Activating transcription factor 2 (ATF2) has been shown to regulate gene expression in the cellular response to environmental stresses such as ultraviolet (UV) irradiation. However, the signal transduction mechanism of ATF2 activation by UV is not as yet completely understood. In the present study, we provide evidence showing that UVC-stimulated phosphorylation of ATF2 (Thr71) was to varying degrees prevented by a dominant negative mutant of p38β kinase, c-Jun N-terminal kinase 1 (JNK1) or extracellular signal-regulated kinase 2 (ERK2). The phosphorylation was also suppressed by PD98059, an MEK inhibitor, or H89, a potent inhibitor of mitogen- and stress-activated protein kinase 1 (MSK1), and a C- or N-terminal 'kinase-dead' mutant of MSK1 (MSK1-Cd or MSK1-Nd). Furthermore, co-immunoprecipitation experiments revealed a potential intracellular signaling complex consisting of ATF2 and ERKs and/or MSK1. In vitro kinase assays revealed that ERK1, ERK2 and MSK1, like p38 kinase and JNK2, directly phosphorylate ATF2 at Thr71, but addition of RSK2 or Akt1 had almost no effect. Active kinase immunoprecipitated by an MSK1, ERKs or p38 antibody from an extract of JB6 cells irradiated by UVC can directly phosphorylate ATF2 at Thr71, suggesting UVC induces a direct phosphorylation of ATF2 by ERKs or MSK1. Overall, our results reveal that MSK1 and ERKs, like p38 kinase and JNKs, are required for ATF2 phosphorylation (Thr71) in the UVC response.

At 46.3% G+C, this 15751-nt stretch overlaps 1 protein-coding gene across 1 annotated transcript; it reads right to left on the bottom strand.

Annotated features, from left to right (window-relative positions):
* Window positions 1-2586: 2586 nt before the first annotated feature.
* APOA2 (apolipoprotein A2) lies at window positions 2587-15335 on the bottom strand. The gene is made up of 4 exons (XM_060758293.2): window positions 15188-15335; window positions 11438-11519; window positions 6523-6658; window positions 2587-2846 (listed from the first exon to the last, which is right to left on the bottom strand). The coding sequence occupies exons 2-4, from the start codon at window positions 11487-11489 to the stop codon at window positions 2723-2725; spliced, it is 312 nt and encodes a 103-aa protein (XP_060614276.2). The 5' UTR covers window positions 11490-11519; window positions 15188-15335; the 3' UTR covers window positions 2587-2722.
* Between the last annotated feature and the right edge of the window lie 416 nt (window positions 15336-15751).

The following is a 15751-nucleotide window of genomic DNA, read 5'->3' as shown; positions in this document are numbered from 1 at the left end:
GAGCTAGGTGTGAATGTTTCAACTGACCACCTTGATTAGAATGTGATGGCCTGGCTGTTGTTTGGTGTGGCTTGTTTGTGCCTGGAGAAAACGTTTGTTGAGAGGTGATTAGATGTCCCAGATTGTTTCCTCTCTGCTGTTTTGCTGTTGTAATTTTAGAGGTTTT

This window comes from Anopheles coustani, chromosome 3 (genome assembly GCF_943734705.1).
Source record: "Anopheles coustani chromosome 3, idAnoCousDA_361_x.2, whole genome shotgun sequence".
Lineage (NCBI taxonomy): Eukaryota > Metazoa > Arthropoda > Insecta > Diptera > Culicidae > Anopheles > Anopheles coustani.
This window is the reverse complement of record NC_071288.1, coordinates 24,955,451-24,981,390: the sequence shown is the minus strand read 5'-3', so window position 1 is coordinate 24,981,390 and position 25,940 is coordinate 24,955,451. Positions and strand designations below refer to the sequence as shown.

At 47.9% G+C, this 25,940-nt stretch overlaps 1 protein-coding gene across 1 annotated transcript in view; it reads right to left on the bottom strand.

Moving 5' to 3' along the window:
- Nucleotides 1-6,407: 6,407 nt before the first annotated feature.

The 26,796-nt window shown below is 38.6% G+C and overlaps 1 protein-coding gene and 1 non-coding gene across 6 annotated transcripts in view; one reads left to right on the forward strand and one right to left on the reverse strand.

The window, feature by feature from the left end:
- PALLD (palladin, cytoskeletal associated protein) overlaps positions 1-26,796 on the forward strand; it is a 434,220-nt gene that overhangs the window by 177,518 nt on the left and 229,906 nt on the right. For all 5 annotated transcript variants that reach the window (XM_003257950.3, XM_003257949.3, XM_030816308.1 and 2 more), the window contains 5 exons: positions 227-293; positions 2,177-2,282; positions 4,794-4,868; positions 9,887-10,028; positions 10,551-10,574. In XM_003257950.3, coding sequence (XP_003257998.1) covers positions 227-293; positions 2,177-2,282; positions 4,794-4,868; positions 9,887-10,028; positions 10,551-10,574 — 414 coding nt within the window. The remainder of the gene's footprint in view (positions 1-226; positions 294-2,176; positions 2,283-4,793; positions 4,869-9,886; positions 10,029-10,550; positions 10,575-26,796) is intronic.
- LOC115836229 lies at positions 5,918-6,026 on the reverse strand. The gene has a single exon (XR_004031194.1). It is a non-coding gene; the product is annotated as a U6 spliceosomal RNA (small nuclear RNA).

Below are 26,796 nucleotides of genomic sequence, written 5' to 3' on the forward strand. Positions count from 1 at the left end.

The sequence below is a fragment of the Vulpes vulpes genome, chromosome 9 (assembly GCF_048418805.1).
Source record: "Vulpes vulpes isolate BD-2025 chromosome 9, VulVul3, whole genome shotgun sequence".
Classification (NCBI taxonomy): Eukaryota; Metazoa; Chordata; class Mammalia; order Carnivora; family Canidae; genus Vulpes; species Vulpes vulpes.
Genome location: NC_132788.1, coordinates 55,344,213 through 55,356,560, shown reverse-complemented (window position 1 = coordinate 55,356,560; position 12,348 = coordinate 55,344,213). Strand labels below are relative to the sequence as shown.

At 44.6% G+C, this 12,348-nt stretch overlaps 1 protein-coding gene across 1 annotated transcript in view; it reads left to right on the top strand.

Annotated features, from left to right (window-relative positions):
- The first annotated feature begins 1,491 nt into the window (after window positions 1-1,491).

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We thank Ms Andria Hansen for secretarial assistance. This work was supported in part by The Hormel Foundation and National Institutes of Health grant CA77646.